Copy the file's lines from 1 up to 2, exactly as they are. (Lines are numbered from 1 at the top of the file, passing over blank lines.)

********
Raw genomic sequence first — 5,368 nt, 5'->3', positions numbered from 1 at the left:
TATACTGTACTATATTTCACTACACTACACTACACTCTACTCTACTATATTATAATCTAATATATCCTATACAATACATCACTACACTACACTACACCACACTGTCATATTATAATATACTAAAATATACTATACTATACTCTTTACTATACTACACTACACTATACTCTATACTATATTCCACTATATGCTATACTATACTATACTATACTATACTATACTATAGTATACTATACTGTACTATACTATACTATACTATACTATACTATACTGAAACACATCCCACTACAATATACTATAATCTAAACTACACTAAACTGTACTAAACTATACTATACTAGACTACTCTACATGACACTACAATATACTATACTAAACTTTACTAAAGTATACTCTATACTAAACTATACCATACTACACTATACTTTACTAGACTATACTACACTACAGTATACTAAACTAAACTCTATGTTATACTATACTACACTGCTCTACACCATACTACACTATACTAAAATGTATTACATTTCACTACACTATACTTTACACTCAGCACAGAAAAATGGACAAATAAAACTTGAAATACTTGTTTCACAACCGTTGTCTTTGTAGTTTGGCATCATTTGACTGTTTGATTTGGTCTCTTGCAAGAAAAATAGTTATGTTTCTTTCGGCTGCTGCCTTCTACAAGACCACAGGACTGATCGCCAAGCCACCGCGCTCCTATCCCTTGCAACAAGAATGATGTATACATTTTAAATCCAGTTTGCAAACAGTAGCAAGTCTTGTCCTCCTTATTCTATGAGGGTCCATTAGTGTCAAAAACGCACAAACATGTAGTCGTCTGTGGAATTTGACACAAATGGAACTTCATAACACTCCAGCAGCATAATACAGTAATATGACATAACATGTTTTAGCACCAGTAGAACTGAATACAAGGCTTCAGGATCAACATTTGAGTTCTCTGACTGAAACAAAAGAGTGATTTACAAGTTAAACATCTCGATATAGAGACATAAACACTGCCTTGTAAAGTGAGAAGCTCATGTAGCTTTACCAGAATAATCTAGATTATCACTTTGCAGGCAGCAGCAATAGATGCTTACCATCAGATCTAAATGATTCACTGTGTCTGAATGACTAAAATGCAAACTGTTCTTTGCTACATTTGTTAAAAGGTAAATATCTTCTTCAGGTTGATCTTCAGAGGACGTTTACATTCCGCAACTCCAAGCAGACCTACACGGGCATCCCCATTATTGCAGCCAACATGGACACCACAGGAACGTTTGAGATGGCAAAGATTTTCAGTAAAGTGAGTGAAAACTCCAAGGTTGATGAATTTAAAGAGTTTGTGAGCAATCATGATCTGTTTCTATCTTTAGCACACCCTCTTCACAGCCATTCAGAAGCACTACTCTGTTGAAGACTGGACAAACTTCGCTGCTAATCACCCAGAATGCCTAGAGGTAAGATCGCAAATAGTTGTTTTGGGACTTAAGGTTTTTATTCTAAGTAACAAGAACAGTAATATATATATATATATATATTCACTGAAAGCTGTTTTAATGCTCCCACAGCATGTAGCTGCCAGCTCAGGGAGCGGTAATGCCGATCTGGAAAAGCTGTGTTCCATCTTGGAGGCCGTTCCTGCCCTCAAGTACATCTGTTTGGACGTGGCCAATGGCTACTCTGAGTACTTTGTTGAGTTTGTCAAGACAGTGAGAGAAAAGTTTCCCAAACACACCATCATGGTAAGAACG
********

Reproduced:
Raw genomic sequence first — 5,368 nt, 5'->3', positions numbered from 1 at the left:
TATACTGTACTATATTTCACTACACTACACTACACTCTACTCTACTATATTATAATCTAATATATCCTATACAATACATCACTACACTACACTACACCACACTGTCATATTATAATATACTAAAATATACTATACTATACTCTTTACTATACTACACTACACTATACTCTATACTATATTCCACTATATGCTATACTATACTATACTATACTATACTATACTATAGTATACTATACTGTACTATACTATACTATACTATACTATACTATACTGAAACACATCCCACTACAATATACTATAATCTAAACTACACTAAACTGTACTAAACTATACTATACTAGACTACTCTACATGACACTACAATATACTATACTAAACTTTACTAAAGTATACTCTATACTAAACTATACCATACTACACTATACTTTACTAGACTATACTACACTACAGTATACTAAACTAAACTCTATGTTATACTATACTACACTGCTCTACACCATACTACACTATACTAAAATGTATTACATTTCACTACACTATACTTTACACTCAGCACAGAAAAATGGACAAATAAAACTTGAAATACTTGTTTCACAACCGTTGTCTTTGTAGTTTGGCATCATTTGACTGTTTGATTTGGTCTCTTGCAAGAAAAATAGTTATGTTTCTTTCGGCTGCTGCCTTCTACAAGACCACAGGACTGATCGCCAAGCCACCGCGCTCCTATCCCTTGCAACAAGAATGATGTATACATTTTAAATCCAGTTTGCAAACAGTAGCAAGTCTTGTCCTCCTTATTCTATGAGGGTCCATTAGTGTCAAAAACGCACAAACATGTAGTCGTCTGTGGAATTTGACACAAATGGAACTTCATAACACTCCAGCAGCATAATACAGTAATATGACATAACATGTTTTAGCACCAGTAGAACTGAATACAAGGCTTCAGGATCAACATTTGAGTTCTCTGACTGAAACAAAAGAGTGATTTACAAGTTAAACATCTCGATATAGAGACATAAACACTGCCTTGTAAAGTGAGAAGCTCATGTAGCTTTACCAGAATAATCTAGATTATCACTTTGCAGGCAGCAGCAATAGATGCTTACCATCAGATCTAAATGATTCACTGTGTCTGAATGACTAAAATGCAAACTGTTCTTTGCTACATTTGTTAAAAGGTAAATATCTTCTTCAGGTTGATCTTCAGAGGACGTTTACATTCCGCAACTCCAAGCAGACCTACACGGGCATCCCCATTATTGCAGCCAACATGGACACCACAGGAACGTTTGAGATGGCAAAGATTTTCAGTAAAGTGAGTGAAAACTCCAAGGTTGATGAATTTAAAGAGTTTGTGAGCAATCATGATCTGTTTCTATCTTTAGCACACCCTCTTCACAGCCATTCAGAAGCACTACTCTGTTGAAGACTGGACAAACTTCGCTGCTAATCACCCAGAATGCCTAGAGGTAAGATCGCAAATAGTTGTTTTGGGACTTAAGGTTTTTATTCTAAGTAACAAGAACAGTAATATATATATATATATATATTCACTGAAAGCTGTTTTAATGCTCCCACAGCATGTAGCTGCCAGCTCAGGGAGCGGTAATGCCGATCTGGAAAAGCTGTGTTCCATCTTGGAGGCCGTTCCTGCCCTCAAGTACATCTGTTTGGACGTGGCCAATGGCTACTCTGAGTACTTTGTTGAGTTTGTCAAGACAGTGAGAGAAAAGTTTCCCAAACACACCATCATGGTAAGAACG